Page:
Jackson is currently on a gap year, and plans to study software engineering when he attends university.
Can you describe phantom limb syndrome? How did you become interested in studying this and Ramachadran’s theory?
Phantom limb syndrome is a bizarre condition that is commonly experienced by amputees. Those suffering from the disorder experience sensations in their amputated limb. Ramachandran’s theory explains that phantom limb sensation is caused by a combination of several important principles in neuroscience, including synaptic plasticity and somatotopy — the idea that certain areas of skin correspond to roughly defined areas of cortex in the brain. The theory suggests that surrounding neurons invade the unused ‘limb’ regions of the cortex, leading to phantom stimulation of the limb. I became interested in phantom limb syndrome when reading Neuroscience: Exploring the Brain. I was struck not just by how unintuitive and bizarre the condition seems, but even more so by the incredibly interesting theory that might explain this neurological phenomenon.
What does this recognition meant to you?
It’s a great feeling to be recognized for communicating important scientific knowledge in an engaging manner. Being named a finalist in the Breakthrough Junior Challenge has given me greater confidence to create fun and interesting science documentaries to share with the world.
You created a Breakthrough Junior Challenge video. What was the most fun part of creating this video? What was the most challenging part of describing phantom limb syndrome to viewers?
The most enjoyable part was drawing the cartoons and animating them with software. It was a time-consuming process, but I am in love with art as much as I am with science, so it was fun to do. The most challenging part of explaining a complex idea like phantom limb syndrome to a young audience was thinking about the right way to break the concept into digestible morsels of information — and without boring the audience! I ended up starting from the basics of somatosensation and worked my way into somatotopic organization and finally synaptic plasticity.
Do you have other STEM-related projects or goals that you’re pursuing?
I recently became interested in computer science and programming. I’ve been self-learning a lot about programming languages, algorithms and data structures — all of which have been extremely fun and challenging. I hope to apply my programming and computational skills to app development and scientific research, especially in the domains of climate change and neuroscience.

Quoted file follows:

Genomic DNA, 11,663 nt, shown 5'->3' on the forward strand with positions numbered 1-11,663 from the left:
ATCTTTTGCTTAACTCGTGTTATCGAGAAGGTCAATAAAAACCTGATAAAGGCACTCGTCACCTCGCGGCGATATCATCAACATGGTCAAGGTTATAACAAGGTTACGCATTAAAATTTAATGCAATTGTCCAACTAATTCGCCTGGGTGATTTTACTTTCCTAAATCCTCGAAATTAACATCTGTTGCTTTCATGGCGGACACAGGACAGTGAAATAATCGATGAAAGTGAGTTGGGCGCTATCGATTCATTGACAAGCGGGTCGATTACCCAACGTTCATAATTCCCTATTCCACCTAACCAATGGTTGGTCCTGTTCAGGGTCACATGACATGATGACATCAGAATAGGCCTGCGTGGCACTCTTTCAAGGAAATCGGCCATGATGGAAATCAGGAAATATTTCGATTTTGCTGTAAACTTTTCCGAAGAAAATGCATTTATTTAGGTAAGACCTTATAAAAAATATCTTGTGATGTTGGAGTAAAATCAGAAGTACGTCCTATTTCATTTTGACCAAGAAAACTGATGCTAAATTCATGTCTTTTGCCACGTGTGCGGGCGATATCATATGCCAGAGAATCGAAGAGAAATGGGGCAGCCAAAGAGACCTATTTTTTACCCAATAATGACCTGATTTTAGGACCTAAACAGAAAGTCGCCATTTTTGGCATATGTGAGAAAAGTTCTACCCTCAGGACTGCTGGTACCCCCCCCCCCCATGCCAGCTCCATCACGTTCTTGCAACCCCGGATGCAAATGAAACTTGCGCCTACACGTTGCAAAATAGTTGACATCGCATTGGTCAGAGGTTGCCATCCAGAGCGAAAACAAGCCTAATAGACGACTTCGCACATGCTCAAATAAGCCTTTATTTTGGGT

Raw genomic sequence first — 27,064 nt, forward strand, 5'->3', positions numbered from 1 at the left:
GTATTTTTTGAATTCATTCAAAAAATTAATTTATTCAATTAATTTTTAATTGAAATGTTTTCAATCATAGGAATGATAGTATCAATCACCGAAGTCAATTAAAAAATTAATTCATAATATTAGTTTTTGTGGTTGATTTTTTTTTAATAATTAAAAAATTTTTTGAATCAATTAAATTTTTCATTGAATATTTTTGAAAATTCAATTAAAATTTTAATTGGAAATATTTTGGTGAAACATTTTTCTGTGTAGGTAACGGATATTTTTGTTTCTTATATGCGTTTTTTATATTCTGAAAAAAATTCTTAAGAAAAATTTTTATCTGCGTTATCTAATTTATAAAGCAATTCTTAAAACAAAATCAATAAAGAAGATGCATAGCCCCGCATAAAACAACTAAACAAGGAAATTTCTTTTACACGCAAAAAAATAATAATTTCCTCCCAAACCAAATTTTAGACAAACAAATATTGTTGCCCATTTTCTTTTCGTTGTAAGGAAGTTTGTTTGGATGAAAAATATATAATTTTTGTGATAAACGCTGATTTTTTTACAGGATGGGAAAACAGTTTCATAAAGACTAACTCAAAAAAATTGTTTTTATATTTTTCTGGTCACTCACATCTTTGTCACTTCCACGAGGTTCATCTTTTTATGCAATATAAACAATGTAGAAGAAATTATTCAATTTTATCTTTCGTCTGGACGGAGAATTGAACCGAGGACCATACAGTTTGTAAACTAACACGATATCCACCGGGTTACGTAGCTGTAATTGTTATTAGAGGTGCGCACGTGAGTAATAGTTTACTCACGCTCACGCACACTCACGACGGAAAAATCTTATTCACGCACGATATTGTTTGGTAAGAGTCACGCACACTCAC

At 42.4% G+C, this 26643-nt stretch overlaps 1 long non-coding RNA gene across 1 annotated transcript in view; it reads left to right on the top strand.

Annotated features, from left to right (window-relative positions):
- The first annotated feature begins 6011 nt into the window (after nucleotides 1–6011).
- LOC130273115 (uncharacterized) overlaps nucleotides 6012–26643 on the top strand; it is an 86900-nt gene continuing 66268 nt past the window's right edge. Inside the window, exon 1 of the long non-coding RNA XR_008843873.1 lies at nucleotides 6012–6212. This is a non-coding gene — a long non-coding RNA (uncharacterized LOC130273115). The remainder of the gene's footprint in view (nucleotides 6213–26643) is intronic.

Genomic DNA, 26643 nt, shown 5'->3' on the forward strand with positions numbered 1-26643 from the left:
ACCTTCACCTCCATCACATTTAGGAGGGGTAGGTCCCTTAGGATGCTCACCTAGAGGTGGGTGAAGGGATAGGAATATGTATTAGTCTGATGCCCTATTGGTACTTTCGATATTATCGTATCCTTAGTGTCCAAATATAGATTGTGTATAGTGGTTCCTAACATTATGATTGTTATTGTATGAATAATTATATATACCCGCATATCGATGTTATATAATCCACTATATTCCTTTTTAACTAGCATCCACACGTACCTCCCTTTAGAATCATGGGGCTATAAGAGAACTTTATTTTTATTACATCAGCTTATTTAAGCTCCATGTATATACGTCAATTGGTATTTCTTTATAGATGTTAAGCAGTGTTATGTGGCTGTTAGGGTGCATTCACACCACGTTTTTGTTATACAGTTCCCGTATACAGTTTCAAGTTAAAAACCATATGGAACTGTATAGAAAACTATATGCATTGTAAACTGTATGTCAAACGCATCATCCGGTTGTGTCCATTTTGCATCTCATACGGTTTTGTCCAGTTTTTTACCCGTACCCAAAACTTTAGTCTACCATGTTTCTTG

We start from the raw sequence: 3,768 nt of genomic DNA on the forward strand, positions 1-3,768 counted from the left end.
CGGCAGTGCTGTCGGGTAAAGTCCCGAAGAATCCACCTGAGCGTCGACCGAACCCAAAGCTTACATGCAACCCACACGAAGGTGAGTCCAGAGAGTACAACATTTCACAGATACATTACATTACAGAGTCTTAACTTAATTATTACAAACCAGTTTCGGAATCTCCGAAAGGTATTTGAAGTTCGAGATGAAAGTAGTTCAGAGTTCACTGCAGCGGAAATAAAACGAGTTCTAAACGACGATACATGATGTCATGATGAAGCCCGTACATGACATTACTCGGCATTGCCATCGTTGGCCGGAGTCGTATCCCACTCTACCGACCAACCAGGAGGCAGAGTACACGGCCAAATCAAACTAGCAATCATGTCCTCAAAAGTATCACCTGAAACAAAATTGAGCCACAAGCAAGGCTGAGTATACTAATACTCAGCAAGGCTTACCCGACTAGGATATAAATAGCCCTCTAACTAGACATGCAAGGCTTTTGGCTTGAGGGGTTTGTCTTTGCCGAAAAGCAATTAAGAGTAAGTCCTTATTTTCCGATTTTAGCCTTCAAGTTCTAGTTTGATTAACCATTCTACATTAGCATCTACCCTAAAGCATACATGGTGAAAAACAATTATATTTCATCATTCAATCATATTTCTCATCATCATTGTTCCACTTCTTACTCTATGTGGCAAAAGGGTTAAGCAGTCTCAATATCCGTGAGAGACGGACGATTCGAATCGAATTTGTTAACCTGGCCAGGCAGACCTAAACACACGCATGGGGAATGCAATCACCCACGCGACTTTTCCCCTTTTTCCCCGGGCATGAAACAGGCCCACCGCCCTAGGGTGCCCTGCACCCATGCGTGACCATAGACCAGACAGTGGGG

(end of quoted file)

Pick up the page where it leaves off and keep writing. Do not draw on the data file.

What was your most memorable experience at Intel ISEF?
My most memorable experience at ISEF was listening to Duolingo‘s founder Luis von Ahn’s inspiring speech about the democratization of language education. His speech made me really think about how I could contribute to the world through technology. On a side note, I began to learn German using Duolingo immediately after his speech. Danke, Luis!
Can you provide a short description of your Intel ISEF research project?
My ISEF research project investigated how popular heartburn drugs interfere and interact with each other. I found evidence for an existing hypothesis suggesting that aluminium hydroxide weakens calcium alginate gels, which implies that such a combination may be antagonistic. My research also provided preliminary findings suggesting that magnesium-containing antacids may be a better additive to calcium alginate gels.
Did your involvement in Intel ISEF influence you to pursue STEM or promote STEM to others?
ISEF was a truly inspiring experience. It has certainly opened my eyes to the possibilities of STEM to change the world for the better. Filmmaking has always been an interest of mine, and I hope to continue sharing important science to the world.
What is your advice to young people interested in science and math?
Explore. Try out all the different areas of science and mathematics that are available to you. You can only find what you are passionate about by trying as much as possible (not unlike eating at a buffet!).